Freeman Out as Intel Panel Chair; Controversy unlikely to end

Tuesday, March 10th, 2009

James Besser in Washington

Just as I was getting set to write yet another blog item on the Chas Freeman controversy, word came that he is turning down his appointment as chair of the National Intelligence Council.

Freeman’s defenders are no doubt busy writing their own blogs, describing how his nomination was torpedoed by pro-Israel forces, and they won’t be entirely wrong.

But it’s also true that while activists like former AIPACer (and Espionage Act trial defendant) Steve Rosen ignited the Freeman controversy, it was unquestionably fanned into a political inferno by his long associations with the Saudi government and his positions on the role of human rights in foreign policy decision making.

His strange statement about how the Chinese government was “overly cautious” in its response to pro-democracy demonstrators at Tiananmen Square didn’t’ help, either.

The controversy quickly became a cipher for strident opponents of the pro-Israel lobby who see its malevolent hand in every foreign policy decision and those on the right who are convinced the Obama administration is secretly intent on selling Israel down the river, despite abundant evidence to the contrary.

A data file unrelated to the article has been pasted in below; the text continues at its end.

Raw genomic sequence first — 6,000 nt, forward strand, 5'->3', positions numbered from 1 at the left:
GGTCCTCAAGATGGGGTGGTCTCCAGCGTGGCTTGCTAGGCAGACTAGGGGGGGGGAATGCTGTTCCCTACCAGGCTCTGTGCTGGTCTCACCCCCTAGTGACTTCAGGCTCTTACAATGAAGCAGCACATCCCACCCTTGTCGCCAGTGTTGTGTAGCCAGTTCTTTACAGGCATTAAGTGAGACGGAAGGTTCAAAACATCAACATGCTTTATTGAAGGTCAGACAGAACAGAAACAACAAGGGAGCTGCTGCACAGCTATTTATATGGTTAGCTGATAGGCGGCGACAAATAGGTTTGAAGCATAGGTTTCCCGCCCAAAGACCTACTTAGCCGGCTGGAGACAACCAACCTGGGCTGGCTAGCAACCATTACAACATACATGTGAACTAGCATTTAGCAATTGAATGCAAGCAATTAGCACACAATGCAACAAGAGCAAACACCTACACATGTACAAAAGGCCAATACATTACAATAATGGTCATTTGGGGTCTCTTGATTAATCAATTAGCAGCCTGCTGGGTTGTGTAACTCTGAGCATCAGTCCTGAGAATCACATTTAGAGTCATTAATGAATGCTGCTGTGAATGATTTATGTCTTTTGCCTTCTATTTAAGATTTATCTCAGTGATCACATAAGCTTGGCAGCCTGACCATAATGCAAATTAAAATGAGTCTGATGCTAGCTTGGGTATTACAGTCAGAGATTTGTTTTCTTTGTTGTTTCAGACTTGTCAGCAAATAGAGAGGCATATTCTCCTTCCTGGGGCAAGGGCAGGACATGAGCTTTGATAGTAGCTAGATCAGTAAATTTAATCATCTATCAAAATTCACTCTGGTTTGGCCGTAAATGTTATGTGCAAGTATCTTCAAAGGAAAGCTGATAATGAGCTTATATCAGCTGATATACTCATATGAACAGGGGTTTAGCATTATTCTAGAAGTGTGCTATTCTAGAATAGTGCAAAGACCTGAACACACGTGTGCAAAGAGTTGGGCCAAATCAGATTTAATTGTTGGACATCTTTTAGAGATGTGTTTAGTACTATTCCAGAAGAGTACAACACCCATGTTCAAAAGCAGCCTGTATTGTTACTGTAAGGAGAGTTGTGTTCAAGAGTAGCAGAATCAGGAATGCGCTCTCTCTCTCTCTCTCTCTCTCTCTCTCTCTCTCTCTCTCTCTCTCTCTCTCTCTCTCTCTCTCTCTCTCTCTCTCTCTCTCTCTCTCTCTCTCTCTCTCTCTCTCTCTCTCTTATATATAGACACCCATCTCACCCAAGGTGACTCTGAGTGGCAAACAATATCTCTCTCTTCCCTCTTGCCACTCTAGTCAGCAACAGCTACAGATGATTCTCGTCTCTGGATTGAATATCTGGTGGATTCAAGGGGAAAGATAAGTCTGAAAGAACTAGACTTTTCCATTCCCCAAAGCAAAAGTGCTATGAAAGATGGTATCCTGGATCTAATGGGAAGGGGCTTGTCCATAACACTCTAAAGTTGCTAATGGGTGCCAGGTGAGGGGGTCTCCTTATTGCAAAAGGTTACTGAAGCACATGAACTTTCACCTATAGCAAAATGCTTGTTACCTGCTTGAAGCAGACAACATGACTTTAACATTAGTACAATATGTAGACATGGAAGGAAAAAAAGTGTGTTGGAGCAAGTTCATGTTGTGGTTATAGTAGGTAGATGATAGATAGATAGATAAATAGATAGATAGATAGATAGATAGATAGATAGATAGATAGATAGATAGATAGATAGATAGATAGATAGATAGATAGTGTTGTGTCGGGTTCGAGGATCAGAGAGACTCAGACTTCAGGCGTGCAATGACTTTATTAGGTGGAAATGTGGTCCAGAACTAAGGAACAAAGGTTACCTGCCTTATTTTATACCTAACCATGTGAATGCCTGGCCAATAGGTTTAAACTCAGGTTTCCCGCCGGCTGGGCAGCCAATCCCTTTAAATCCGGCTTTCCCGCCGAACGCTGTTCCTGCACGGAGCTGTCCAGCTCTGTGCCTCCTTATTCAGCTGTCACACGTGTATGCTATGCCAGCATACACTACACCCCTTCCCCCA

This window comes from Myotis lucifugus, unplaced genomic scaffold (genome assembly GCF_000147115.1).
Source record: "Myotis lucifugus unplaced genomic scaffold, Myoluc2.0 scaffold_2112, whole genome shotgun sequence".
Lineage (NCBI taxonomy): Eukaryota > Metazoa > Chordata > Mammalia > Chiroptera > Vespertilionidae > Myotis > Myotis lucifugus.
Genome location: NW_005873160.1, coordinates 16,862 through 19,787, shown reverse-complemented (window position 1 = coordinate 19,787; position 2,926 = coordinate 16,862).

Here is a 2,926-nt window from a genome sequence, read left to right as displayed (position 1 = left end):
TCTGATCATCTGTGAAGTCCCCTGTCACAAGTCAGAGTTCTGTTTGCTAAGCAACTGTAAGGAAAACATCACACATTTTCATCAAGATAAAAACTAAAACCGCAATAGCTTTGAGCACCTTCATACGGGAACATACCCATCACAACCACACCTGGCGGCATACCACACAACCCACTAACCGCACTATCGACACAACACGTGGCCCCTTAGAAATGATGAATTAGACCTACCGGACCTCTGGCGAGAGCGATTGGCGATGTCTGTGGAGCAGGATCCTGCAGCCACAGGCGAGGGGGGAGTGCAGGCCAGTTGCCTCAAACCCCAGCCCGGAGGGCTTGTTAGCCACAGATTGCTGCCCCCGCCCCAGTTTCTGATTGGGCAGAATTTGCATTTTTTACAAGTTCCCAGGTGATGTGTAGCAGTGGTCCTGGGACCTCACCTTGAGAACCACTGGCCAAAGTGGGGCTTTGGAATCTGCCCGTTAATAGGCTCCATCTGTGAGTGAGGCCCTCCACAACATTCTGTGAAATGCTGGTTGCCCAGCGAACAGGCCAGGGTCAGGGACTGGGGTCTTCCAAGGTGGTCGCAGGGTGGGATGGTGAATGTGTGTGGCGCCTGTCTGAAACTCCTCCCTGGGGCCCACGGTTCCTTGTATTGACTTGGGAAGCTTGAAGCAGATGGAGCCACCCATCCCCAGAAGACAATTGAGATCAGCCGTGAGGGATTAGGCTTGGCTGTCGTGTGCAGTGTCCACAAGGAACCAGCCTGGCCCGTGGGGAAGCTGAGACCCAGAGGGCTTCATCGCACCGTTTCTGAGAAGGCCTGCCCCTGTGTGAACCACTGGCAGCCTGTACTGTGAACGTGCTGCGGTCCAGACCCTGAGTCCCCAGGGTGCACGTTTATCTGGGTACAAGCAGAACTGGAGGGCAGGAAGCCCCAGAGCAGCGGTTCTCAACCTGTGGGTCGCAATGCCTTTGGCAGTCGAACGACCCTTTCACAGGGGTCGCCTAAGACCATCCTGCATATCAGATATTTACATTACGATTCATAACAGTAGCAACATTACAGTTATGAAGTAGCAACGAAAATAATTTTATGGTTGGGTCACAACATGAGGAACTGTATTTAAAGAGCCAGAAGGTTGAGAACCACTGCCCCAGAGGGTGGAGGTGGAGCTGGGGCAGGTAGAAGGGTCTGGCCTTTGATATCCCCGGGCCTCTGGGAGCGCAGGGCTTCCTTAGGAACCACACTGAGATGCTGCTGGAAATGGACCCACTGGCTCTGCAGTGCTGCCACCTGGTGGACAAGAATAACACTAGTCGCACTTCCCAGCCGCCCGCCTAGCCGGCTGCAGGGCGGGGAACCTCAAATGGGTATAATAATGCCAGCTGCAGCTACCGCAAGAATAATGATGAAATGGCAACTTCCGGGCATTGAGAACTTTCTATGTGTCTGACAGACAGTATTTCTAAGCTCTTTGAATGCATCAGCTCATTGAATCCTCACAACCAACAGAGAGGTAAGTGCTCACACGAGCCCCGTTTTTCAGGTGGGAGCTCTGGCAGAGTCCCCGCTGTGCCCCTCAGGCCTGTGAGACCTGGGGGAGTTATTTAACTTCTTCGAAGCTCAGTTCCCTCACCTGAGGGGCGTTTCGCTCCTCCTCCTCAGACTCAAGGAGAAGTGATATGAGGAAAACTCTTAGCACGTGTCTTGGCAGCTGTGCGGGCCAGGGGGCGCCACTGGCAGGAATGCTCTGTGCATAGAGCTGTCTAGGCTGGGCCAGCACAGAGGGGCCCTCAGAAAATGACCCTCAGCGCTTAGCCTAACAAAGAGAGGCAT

Rep. Steve Israel (D-NY), an early opponent of the Freeman appointment, had this to say about today’s surprise development:

“Ambassador Freeman has every right to his opinions, however those opinions would have no place in our National Intelligence Estimates. We learned from eight years of the Bush Administration that intelligence cannot be cherry-picked. It cannot be colored by opinion or even the appearance of conflict. With Ambassador Freeman’s departure, we have preserved the impartiality of U.S. intelligence.”

What’s not yet clear: did the White House throw Freeman under the bus?

A longtime pro-Israel lobbyist who opposed the nomination but also rejected the strident rhetoric of some of its critics said “the big loser in this is Dennis Blair,” referring to the new director of national intelligence who appointed Freeman. “It’s looking more and more like he sandbagged the White House and didn’t vet the appointment.”

About the Author
Douglas M. Bloomfield is a syndicated columnist, Washington lobbyist and consultant. He spent nine years as the legislative director and chief lobbyist for AIPAC.